The 1885 trial of Maria Barberi in New York City was one of the zaniest and most bizarre in the history of American jurisprudence.
This sordid story of a scorned woman moved to murderous passions began when Maria, 30, a native of southern Italy, met Dominic Cataldo in Manhattan’s Little Italy. Cataldo persuaded naive Maria to move into his lodgings on 13th Street by promising eventual marriage.
However, the callous cad had nothing of the sort in mind. After Maria repeatedly begged her lover to go to the altar, Cataldo finally told her: “Only pigs marry!”
Obviously, that was the wrong thing to say. A few days later, Maria crept up behind Cataldo, who was sitting in a bar, and slit his throat with a razor. Not one to die easily, Cataldo jumped up, ran from the bar and at the corner of Avenue A and 14th Street commented to passersby, “I die.” Then he did.
Maria’s first trial was speedy and to the point – she was found guilty and sentenced to death.
At this point the case caught the attention of “sob sister” reporters whose job it was to stir the passions of female newspaper readers with maudlin stories.
In that era, it was unthinkable that a charming creature such as Maria would become the first woman executed in the electric chair.
Busybodies around the country were up in arms and fired off petitions to New York Governor Levi Parsons Morton.
The sob sisters kept pounding away and in the process reinvented Maria as “a mere child of 15,” half her real age. They extolled the virtues of a kind soul who pampered her pet canary Cicillo in her “dank, dark cell” in the Tombs. A man in Kansas wrote that he would be willing to die in Sing Sing’s electric chair in Maria’s place if the governor would pay his travel expenses to New York.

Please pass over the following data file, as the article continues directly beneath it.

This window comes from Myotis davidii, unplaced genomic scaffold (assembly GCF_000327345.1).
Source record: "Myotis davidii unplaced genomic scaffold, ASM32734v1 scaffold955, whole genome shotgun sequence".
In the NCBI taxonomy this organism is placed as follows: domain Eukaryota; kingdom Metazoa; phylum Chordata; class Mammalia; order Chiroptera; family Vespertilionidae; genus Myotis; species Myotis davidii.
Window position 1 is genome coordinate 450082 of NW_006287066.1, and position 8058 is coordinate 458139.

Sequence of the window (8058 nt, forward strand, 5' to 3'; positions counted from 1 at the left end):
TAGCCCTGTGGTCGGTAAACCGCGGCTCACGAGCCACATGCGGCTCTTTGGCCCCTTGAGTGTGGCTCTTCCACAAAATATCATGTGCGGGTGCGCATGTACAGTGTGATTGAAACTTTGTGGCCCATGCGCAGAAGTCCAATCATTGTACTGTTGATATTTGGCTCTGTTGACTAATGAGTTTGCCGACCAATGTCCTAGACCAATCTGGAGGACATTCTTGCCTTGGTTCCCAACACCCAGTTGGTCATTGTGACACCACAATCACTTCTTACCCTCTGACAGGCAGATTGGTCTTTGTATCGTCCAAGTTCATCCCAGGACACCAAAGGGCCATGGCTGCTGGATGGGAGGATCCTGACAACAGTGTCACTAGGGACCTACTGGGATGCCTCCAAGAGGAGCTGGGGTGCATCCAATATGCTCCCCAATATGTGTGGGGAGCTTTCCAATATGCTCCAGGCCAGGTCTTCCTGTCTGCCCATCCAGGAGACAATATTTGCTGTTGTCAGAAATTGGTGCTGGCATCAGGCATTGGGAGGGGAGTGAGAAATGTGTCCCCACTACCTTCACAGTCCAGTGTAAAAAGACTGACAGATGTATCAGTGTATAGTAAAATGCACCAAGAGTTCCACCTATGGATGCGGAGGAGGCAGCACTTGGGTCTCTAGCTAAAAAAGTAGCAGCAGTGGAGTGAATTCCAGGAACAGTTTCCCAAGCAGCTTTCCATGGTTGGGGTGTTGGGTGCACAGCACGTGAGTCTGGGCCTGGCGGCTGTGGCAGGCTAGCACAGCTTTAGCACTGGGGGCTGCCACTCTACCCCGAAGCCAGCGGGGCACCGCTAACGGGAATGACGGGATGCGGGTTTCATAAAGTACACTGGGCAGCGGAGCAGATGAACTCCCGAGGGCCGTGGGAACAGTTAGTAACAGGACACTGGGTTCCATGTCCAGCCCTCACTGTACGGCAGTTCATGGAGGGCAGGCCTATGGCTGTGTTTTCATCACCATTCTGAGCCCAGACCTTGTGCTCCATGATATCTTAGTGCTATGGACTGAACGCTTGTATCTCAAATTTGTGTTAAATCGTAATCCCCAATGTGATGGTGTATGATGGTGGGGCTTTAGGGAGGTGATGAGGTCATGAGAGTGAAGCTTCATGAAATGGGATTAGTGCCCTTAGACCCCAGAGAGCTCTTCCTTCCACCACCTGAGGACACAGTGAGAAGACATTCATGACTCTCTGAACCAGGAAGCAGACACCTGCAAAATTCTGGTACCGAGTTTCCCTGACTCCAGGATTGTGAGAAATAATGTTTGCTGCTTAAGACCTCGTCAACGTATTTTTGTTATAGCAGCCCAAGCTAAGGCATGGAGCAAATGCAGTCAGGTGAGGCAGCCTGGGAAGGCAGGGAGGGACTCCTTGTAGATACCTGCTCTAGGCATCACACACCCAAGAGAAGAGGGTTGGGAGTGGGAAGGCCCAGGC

Sordid publicity about the impending execution brought a new trial.
The “Tombs Angel” who “prayed in the light of a solitary sunbeam falling on the cold stones of her cell” was the essence of propriety in court. On the opening day she handed her lawyer gifts – a silk purse and a chatelaine bag, which she had crocheted in her cell.
Her defense had already been plotted by the sob sisters. The press had been running sketches of Maria’s ears and asking, “Is she a degenerate?” Many people at the time believed that a person’s mental condition could be determined by the shape of the head and the contours of the body.
Defense attorneys maintained that Maria was a victim of “psychical epilepsy.” She was ruined mentally, they argued, when some unnamed villain years earlier put unknown drugs into her soda water and beer! They also produced charts of Maria’s family that pointed to ancestors plagued with epilepsy and insanity.
The highlight of the presentation involved an uncle of Maria’s who was an exhibitionist. It was the habit of this uncle to gather his friends around him in his favorite bar and buy them drinks. He would then tear off his clothes and run naked through the streets, shouting incoherently.
Maria’s neighbor Angelo Piscopo testified that the girl had fits. He reenacted one of Maria’s alleged epileptic seizures with such fervor that several members of the press became hysterical and some of the women jurors fainted.
The prosecution was helpless. It put up a brief fight when a Dr. Hrdlicka said that his studies of Maria’s skull proved her to be a lunatic. The prosecution showed the “expert” witness several unlabeled drawings of human craniums, which the learned physician promptly termed “abnormal.” The heads shown were those of President Grover Cleveland, George Vanderbilt and Henry Alger Gildersleeve, the presiding judge at Maria’s trial.
In the end, the prosecution wilted. The chief prosecutor kissed Maria’s hand and told her: “My dear, I never doubted for an instant that you were a good honest girl.”
Maria Barberi returned to the Tombs, but only to retrieve her canary. When she emerged from that forbidding prison, thousands stood in her path cheering her freedom.